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Silver Crafts - Liturgical Silver Objects


Liturgical Silver Objects

Origin I Characteristics I Urgency of the Situation I Legislation I Bibliography

Click on the photo to see caption and an enlarged version

Click on the photo to see caption and an enlarged version

Frontal, stepped section and tabernacle,
silver, 2 x 2.6 m
Monstrance, silver, 74 x 34 cm
  © Viceministerio de Cultura © Museo de Arte Colonial-Ministerio de Cultura


Bolivia, Colombia, Ecuador, Guatemala, Mexico and Peru.


Liturgical silver objects were of great importance in Colonial Latin America (16th to 18th centuries).They include sacred vessels used in Mass or other ceremonies such as chalices, ciboriums, monstrances, flagons or host containers, and other objects that compose the trousseau of churches, such as candelabra, vases, salvers, lecterns, tabernacles or frontals for the altars. Ornaments worn by sculptures are also included, with particular emphasis on crowns.
The chalice is a cup with a tall stand and a richly engraved base used to drink wine during Mass. The ciborium, used to hold the consecrated host, is a big, wide glass with a cover. Both can measure between 25 and 50 cm.
Monstrances are safekeeping pieces that serve to hold and expose the consecrated host (Holy Eucharist) for public veneration. They have a small circular medallion where the Eucharist is placed, which is usually surrounded by beams (like sunrays) and a stand with a wide base. Monstrances can measure between 25 cm and 1 m. They are entirely or partially made of gold-plated silver. They are decorated with images of saints, crosses, floral motifs or vine leaves. Sometimes, they are enameled or inlaid with precious jewels and pearls.
Other objects found in the trousseau of churches such as lecterns, frames, candelabra, and vases are usually made of embossed and chiseled silver sheets with high-relief decorations.
Frontals are elaborate silver sheets that cover the high altar. The largest are composed of silver panels with a wooden core attached to the altar. Frontals can measure 1 m in height and 3 m in length. Each panel measures approximately 45 by 45 cm. Also seen are the frontal medallions that are smaller sheets or panels, of approximately 23 by 24 cm, which adorn altars of lateral chapels in churches. They are decorated with flowers, vegetable motifs, birds and animals. Central panels contain images of devotion, cherubs or lettering that abbreviates the different denominations of Christ or the Virgin.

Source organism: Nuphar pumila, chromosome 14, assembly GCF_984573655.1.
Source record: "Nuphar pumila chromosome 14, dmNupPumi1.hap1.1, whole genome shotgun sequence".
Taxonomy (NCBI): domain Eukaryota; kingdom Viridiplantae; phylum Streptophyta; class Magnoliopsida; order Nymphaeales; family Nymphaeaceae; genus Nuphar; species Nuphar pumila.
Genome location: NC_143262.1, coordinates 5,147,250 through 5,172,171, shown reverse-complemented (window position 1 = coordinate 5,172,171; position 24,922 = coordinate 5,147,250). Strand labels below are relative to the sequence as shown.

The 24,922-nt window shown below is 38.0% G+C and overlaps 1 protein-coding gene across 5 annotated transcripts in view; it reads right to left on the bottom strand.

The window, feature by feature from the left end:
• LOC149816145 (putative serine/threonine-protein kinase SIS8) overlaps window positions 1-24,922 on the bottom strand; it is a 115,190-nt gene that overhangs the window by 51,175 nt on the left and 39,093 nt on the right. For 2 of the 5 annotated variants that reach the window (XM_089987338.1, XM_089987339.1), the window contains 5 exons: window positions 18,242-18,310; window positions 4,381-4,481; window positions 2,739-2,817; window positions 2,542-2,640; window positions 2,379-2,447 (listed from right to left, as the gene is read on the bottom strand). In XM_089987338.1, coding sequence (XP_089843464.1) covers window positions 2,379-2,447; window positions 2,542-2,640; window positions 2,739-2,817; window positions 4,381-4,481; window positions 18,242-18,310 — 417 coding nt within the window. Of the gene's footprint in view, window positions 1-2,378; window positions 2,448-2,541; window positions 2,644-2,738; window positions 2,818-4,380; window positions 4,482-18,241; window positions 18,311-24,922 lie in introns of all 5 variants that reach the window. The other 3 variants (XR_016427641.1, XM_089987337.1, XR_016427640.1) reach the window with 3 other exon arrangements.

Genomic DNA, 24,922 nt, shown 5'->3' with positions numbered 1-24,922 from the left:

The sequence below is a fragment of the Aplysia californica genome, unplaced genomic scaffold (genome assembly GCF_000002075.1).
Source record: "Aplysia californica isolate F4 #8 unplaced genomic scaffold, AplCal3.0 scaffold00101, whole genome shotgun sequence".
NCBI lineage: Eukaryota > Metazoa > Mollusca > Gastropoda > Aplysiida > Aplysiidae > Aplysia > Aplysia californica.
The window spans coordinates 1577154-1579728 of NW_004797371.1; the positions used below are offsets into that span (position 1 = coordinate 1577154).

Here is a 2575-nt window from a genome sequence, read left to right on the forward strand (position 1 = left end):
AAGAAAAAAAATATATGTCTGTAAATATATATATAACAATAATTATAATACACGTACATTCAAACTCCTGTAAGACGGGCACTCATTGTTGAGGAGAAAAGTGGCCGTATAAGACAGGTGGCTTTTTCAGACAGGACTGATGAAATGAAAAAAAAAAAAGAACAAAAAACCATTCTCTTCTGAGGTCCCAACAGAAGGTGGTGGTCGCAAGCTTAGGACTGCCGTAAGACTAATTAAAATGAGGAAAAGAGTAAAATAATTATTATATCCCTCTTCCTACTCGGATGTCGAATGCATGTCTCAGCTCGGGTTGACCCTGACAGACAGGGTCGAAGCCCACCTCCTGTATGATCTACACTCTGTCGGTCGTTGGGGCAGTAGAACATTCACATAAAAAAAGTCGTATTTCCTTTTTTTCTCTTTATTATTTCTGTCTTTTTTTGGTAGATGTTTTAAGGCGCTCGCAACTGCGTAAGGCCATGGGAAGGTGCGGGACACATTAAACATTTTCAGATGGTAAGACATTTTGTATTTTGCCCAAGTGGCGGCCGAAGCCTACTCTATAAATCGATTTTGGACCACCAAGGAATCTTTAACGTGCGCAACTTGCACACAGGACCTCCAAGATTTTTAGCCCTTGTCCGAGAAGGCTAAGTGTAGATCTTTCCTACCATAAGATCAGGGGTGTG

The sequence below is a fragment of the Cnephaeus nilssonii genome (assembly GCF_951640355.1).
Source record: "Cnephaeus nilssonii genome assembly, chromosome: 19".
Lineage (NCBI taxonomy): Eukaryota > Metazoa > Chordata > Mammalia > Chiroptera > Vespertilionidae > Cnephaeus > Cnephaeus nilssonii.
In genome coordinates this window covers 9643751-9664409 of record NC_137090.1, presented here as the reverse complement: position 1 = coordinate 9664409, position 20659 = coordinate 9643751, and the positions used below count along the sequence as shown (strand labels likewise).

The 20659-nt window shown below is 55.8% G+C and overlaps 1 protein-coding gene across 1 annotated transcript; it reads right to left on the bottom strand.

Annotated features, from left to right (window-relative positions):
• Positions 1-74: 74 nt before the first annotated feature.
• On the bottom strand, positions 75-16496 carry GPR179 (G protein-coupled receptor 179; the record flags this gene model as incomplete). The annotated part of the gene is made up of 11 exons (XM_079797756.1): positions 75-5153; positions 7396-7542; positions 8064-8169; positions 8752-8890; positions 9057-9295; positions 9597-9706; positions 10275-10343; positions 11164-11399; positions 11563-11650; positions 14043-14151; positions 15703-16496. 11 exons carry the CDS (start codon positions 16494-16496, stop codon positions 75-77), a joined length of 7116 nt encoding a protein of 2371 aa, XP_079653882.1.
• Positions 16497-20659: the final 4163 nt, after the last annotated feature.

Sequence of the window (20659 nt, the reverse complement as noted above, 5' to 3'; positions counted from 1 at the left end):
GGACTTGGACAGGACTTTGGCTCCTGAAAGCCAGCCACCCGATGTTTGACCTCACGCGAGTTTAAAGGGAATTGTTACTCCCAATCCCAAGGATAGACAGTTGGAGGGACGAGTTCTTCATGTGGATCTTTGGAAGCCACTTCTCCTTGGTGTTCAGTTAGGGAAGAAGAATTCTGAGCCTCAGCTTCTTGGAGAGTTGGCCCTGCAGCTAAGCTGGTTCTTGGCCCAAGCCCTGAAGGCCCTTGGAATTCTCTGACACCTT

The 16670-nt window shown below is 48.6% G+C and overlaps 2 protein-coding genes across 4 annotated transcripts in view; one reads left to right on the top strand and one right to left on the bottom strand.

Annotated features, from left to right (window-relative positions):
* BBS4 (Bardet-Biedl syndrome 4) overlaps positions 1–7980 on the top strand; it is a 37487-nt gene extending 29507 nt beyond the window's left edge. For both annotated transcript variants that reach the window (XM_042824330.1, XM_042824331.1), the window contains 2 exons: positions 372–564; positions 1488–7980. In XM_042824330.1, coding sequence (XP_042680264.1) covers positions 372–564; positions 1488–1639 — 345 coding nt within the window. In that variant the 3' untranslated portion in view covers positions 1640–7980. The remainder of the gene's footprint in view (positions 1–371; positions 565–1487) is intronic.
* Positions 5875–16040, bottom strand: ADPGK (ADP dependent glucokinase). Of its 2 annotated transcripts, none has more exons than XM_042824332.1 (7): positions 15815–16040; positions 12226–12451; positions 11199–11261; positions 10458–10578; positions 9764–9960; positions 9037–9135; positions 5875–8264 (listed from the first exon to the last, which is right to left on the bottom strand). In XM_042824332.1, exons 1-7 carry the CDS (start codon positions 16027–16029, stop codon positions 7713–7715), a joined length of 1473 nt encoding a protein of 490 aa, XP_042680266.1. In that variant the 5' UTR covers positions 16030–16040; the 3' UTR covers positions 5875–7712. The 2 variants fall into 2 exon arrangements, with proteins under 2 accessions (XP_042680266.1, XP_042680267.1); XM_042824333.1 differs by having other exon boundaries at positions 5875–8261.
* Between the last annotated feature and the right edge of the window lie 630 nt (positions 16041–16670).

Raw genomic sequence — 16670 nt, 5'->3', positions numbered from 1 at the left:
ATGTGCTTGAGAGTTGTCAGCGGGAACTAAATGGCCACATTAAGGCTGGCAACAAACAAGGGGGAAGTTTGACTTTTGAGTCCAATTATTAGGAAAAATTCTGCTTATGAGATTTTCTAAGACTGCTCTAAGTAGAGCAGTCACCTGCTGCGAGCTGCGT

A few examples of decorations used for sculptures are circular halos appearing above the heads of the saints, rays coming out of the hands of some Virgin Mary statues and, particularly, crowns covered with pearls and jewels.
Silver objects can be partially or entirely gilded, so that they appear to be of gold - although fine gold plating can also be worn out as a result of usage.


--Urgency of the Situation  

Religious silverware is part of a worshipping culture and a community, in which each member contributed donations according to their means and tasks. The separation from the place of origin deprives the objects of context and the communities of a part of their history.
Due to the ornamental function of many of the pieces, religious silver objects are very decorative and much appreciated. Aside from the value of the silver and presence of jewels, they are also prized for their craftsmanship and the antiquity of the pieces.
Thefts in churches are common and they frequently cause the destruction of these art works: in the black market, frontals and other pieces are frequently fragmented.


--Legislation Protecting these Objects  

See Bolivia, Colombia, Ecuador, Guatemala, Mexico, and Peru

  • Esteras Martín, Cristina. Platería hispanoamericana, siglos XVI-XIX. Badajoz. 1984
  • Gutiérrez, Ramón (coord). Pintura, escultura y artes útiles en Iberoamérica, 1500-1825. Madrid, Ediciones Cátedra, 1995.


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October 2003